The Bank of Canada announced this week that they’re once again keeping their overnight rate target at 1.75%.

The bank reports that the Canadian economy is operating close to potential and that inflation is about where they expected it would be at this point. In fact, economic growth was stronger than the bank had predicted.

That’s the good news.

The bad news is that the global economy has weakened further since the Bank issued their policy report this summer. Businesses are holding back on investment and trade because of trade conflicts and economic uncertainty. This, of course, hinders economic growth. And despite several countries implementing monetary and policy measures to support their economies, global growth may drop back to as little as 3% this year.

On area affected by the drop in global economic growth is commodity prices, which have fallen. This is potentially concerning for Canada, since out economy heavily depends on commodities. Even so, our exchange rate has remained relatively stable and our dollar has strengthened against other currencies.

Even though the Bank expects that growth in Canada will slow as 2019 draws to a close, government spending and lowering borrowing rates are supporting domestic demand and there is robust economic activity in the services sector. As well, the national housing market is finally starting to pick up.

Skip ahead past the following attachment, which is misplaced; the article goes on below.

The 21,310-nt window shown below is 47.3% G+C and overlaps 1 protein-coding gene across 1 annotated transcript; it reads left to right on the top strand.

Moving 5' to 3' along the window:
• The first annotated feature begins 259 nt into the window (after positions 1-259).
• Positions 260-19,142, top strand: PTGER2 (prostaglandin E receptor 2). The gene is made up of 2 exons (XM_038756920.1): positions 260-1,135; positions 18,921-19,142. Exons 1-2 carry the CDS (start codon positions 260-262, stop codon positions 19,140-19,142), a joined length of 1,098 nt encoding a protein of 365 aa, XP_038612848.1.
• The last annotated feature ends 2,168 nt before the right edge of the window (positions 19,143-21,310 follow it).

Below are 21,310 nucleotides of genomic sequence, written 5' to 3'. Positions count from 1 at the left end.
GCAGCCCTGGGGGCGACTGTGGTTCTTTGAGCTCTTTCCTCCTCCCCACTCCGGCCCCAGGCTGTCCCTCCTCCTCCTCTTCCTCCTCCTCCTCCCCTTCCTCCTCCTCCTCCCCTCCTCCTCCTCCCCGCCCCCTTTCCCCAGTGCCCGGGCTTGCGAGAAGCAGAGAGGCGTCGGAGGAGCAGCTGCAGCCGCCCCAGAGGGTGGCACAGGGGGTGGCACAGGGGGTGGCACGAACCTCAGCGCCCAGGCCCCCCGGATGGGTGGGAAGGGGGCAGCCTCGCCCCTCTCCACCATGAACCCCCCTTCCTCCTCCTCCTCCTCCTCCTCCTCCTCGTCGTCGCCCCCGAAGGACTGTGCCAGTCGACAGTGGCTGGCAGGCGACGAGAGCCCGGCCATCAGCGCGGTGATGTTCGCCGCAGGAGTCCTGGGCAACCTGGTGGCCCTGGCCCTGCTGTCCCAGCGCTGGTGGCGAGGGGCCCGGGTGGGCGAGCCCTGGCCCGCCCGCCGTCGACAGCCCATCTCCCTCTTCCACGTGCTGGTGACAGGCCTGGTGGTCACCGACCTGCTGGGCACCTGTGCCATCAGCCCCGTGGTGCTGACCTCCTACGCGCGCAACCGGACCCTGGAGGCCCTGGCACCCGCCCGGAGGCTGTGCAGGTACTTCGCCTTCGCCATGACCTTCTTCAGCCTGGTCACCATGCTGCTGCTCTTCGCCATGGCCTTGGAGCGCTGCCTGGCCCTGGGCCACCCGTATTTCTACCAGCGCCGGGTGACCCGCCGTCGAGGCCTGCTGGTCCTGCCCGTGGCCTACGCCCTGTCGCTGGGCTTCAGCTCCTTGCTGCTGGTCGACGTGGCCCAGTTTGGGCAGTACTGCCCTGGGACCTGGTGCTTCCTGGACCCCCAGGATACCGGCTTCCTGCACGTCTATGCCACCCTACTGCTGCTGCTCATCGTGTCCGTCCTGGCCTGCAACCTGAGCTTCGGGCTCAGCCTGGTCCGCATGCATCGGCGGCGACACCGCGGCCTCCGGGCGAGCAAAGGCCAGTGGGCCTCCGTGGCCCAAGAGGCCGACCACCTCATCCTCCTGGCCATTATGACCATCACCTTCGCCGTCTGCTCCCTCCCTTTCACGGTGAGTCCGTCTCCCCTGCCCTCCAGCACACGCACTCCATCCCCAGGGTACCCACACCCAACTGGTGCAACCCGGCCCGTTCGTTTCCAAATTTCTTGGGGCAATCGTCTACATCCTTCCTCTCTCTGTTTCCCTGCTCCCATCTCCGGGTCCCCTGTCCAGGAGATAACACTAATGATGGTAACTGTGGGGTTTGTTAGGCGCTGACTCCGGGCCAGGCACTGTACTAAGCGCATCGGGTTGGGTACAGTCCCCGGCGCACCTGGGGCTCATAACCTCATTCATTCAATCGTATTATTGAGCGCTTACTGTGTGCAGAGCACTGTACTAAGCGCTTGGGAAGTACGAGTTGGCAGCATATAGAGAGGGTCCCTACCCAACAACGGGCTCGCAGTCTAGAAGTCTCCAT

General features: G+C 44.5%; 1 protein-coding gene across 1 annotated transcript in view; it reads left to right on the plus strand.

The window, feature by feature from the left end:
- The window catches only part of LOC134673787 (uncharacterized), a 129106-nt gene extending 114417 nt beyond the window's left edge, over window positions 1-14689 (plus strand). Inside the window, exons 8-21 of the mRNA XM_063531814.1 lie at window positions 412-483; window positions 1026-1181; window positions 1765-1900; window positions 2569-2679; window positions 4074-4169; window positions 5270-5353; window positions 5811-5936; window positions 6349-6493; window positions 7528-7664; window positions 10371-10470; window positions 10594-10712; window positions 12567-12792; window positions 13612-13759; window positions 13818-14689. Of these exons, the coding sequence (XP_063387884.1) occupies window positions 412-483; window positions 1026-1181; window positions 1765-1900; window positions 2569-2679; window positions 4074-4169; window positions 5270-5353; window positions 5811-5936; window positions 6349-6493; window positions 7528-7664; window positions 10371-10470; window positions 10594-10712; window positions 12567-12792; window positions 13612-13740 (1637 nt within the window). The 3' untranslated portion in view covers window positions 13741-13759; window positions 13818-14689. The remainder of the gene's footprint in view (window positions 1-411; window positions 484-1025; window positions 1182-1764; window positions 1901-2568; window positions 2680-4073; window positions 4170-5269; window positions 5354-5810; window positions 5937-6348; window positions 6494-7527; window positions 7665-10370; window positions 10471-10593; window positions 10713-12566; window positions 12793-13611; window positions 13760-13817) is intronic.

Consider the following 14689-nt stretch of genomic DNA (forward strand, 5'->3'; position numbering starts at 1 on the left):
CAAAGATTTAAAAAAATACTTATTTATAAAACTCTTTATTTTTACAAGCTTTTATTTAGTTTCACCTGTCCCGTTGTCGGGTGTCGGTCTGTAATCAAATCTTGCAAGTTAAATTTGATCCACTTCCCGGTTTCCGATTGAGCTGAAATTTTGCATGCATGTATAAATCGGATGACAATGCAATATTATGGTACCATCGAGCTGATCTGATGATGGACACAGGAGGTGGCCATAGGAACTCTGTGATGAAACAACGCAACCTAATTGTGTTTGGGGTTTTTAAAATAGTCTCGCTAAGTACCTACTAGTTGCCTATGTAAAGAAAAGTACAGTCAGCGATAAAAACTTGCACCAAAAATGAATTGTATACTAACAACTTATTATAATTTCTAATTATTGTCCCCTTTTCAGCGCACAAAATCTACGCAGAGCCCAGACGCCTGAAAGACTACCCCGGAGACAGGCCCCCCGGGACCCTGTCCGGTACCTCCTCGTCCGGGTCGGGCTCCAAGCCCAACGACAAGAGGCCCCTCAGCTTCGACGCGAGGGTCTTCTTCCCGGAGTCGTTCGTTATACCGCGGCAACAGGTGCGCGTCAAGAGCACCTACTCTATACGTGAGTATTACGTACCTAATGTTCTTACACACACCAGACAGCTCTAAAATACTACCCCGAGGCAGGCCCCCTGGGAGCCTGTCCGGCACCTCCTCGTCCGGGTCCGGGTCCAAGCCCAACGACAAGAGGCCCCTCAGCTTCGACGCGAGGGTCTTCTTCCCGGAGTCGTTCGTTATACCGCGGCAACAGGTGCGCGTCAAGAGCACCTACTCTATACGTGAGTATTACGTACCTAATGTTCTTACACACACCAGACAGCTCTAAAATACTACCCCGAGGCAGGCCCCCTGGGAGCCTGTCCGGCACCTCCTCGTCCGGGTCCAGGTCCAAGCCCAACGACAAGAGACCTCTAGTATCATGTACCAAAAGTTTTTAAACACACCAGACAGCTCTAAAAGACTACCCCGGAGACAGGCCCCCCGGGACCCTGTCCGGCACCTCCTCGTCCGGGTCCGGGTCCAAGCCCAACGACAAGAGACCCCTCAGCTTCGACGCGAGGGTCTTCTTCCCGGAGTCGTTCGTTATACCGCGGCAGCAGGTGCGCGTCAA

GDP growth for Canada, according to Bank of Canada predictions, should end up at 1.5% for 2019, 1.7% for 2020, and 1.8% for 2021.

So, given the bittersweet economic position, the bank thinks holding off again on rate increases is the most appropriate action at the moment.

The benchmark rate is still lower than inflation. As such, anyone renewing a mortgage today will likely get a lower rate than in the past.

The next rate update will occur in January. And some analysts are suggesting that we might see the overnight rate drop next year.

“Rate cuts are most definitely on the table. After election-induced radio silence, the Bank of Canada came back to life with a notably cautious take on current events. When your statement includes a view that further contractions in investment and exports are likely, and that the economy will be ‘increasingly tested,’ it would seem to suggest that the possibility of monetary easing is top of mind.”

Brian DePratto, senior economist for TD Economics

“The market has increased its probability of a rate cut at the BoC’s next meeting in December to 30% and a rate cut is now fully priced by late next year.”

Nick Smyth, interest rate strategist for BNZ

If you want to know what options are available, are interested in renewing your mortgage to take advantage of the low rates, or want to find the best rate for you today, contact our office.

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